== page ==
What makes an office? Four walls, a desk and chair, computer, phone, and the supplies you need to get the job done. What makes YOUR office uniquely yours? The personal touch. If you are renting office space, then decorating an office can be somewhat limited. You will probably not be able to paint the walls or change the flooring, so the personal touch that you add with wall art and decor is important. Your office art is the equivalent to the jewelry that you wear with the little black dress. Or the bold tie that you wear with the dark suit if we man up this metaphor. Either way, the art is the pop of color or sparkle in the office that makes the first impression.
Of course, the first impression is very important when you welcome a client to your office for the first time. So, before you make any decorating decisions, make sure that you decide what type of first impression you are trying to make. Ask yourself “how do I want my client to feel when they enter my office?” The answer to this question will help you make your art choices. For example, if you want to alleviate potential stress for a client, then you may choose an abstract painting with relaxing colors, a landscape scene, or a photo collage of carefree children playing. You may want art that is relaxing, thought provoking, stimulating or whimsical. Choose the tone first, and the art will follow.
The next question to consider before you choose your office art is “what do I want my client to know about me or my business?” Don’t feel obligated to be “all business” with your decorating. Though you may choose to hang awards that your business has won or samples of work that you have done for clients, your art can also show your personal side. Maybe you participate in an annual bike race for charity. You could have some photos of the race professionally framed and on display. Or, perhaps you studied in France for a semester in college, and you choose replications of a famous French artist who reminds you of that time. How do you know which of your personal experiences or personality traits are appropriate for office decor? A general rule of thumb is to look over an old resume, or your LinkedIn account. Something that is an advertisement of who you are and what you do. If there is information that you included about yourself in the “personal” section of these written accounts of yourself, then it is probably an appropriate inspiration for your office decor.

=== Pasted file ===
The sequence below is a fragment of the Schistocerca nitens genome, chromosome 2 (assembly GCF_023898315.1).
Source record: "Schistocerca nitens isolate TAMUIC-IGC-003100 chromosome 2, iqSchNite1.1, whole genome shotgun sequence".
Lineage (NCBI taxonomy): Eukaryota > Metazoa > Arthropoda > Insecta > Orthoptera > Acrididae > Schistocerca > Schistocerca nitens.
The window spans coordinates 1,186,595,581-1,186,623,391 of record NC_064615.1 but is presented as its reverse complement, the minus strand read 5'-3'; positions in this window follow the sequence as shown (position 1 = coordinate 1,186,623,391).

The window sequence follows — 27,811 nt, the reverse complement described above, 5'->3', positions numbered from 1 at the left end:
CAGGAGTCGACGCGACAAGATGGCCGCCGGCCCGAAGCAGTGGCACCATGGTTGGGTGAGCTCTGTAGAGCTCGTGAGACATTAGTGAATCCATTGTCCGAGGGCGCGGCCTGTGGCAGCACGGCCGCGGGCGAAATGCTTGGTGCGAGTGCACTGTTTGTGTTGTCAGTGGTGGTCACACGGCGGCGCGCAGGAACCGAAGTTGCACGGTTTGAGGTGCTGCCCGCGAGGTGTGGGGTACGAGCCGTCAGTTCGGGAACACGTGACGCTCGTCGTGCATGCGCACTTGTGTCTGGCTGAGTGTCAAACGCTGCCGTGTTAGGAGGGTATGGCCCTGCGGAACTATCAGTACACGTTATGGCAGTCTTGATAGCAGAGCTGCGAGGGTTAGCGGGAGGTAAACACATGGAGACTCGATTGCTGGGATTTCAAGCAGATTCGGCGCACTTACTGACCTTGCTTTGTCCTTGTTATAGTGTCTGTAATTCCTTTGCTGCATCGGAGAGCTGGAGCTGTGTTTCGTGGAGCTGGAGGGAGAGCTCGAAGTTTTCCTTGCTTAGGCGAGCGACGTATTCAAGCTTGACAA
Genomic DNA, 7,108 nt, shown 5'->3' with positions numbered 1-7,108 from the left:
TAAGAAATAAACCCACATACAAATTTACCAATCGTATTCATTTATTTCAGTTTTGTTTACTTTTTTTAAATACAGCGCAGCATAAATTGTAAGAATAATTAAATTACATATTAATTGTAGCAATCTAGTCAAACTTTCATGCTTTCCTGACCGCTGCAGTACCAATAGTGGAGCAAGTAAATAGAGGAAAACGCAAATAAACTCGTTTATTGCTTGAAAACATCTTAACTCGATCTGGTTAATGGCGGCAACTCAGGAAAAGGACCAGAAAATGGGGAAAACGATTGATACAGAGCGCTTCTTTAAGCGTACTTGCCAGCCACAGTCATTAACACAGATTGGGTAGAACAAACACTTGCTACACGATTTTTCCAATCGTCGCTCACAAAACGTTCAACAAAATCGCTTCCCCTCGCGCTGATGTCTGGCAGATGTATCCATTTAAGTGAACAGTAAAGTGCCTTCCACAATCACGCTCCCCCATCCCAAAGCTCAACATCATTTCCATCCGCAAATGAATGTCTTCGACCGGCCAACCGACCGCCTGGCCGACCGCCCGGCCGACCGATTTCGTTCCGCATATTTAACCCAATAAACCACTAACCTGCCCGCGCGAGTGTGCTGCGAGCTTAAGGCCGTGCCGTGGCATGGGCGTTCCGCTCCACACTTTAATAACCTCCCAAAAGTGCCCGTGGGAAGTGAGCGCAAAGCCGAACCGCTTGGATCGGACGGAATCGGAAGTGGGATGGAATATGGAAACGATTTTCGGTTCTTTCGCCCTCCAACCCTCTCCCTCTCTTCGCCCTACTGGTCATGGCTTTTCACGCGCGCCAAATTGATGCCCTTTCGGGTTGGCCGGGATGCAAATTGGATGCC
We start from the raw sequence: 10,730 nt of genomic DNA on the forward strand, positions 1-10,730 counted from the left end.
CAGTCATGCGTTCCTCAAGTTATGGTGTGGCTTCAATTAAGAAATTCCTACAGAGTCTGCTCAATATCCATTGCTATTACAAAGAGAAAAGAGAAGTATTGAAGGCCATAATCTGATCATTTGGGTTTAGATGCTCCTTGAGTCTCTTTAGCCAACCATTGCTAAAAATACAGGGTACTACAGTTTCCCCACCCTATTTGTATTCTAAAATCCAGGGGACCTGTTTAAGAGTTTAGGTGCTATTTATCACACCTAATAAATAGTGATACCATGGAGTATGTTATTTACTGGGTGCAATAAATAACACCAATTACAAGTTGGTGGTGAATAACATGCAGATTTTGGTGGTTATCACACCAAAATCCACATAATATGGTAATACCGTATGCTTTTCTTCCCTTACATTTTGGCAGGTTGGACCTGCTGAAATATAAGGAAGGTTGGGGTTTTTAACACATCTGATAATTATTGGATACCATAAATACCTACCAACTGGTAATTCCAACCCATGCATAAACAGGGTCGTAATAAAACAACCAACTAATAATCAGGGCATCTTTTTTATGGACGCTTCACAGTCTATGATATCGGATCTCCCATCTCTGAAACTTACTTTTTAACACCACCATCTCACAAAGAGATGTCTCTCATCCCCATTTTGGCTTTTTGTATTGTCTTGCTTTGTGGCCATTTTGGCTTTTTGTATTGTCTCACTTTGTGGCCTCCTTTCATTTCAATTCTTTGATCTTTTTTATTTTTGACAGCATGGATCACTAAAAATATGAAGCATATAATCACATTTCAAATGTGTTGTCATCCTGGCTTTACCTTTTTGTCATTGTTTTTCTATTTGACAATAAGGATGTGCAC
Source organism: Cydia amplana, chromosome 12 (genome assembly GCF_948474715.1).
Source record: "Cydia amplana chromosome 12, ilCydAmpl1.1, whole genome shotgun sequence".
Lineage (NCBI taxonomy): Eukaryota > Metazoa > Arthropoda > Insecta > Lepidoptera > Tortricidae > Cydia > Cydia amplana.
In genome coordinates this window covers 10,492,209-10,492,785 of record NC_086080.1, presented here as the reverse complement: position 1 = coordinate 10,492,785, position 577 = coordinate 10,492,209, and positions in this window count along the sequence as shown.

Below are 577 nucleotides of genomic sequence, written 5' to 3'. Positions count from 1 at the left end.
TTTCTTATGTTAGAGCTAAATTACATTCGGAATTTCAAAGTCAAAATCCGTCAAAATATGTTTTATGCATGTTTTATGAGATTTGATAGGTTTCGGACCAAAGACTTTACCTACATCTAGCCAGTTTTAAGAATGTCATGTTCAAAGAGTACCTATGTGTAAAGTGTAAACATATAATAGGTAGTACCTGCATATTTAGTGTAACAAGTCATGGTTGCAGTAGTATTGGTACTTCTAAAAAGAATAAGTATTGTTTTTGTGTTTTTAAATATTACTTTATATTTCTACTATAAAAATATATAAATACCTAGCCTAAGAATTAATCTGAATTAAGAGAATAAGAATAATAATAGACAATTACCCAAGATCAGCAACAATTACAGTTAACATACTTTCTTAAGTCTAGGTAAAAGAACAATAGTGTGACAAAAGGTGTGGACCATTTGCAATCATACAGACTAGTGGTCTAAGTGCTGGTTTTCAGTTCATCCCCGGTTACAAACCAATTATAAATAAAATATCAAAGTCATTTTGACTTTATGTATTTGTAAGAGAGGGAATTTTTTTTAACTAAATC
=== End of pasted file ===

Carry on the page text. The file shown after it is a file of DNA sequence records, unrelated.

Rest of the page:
Your office art makes the first impression on your clients, and the first impression often serves as a conversation gateway. After the initial introduction and handshake, your art will likely solicit a question or comment that will help break the ice. A quick chat about your framed photo of a mountain scene (“Is that Grandfather Mountain? I took my family there last summer…”) will help your client feel comfortable and relaxed with you. Your office art will give you something pleasant and easy to discuss before you get down to business.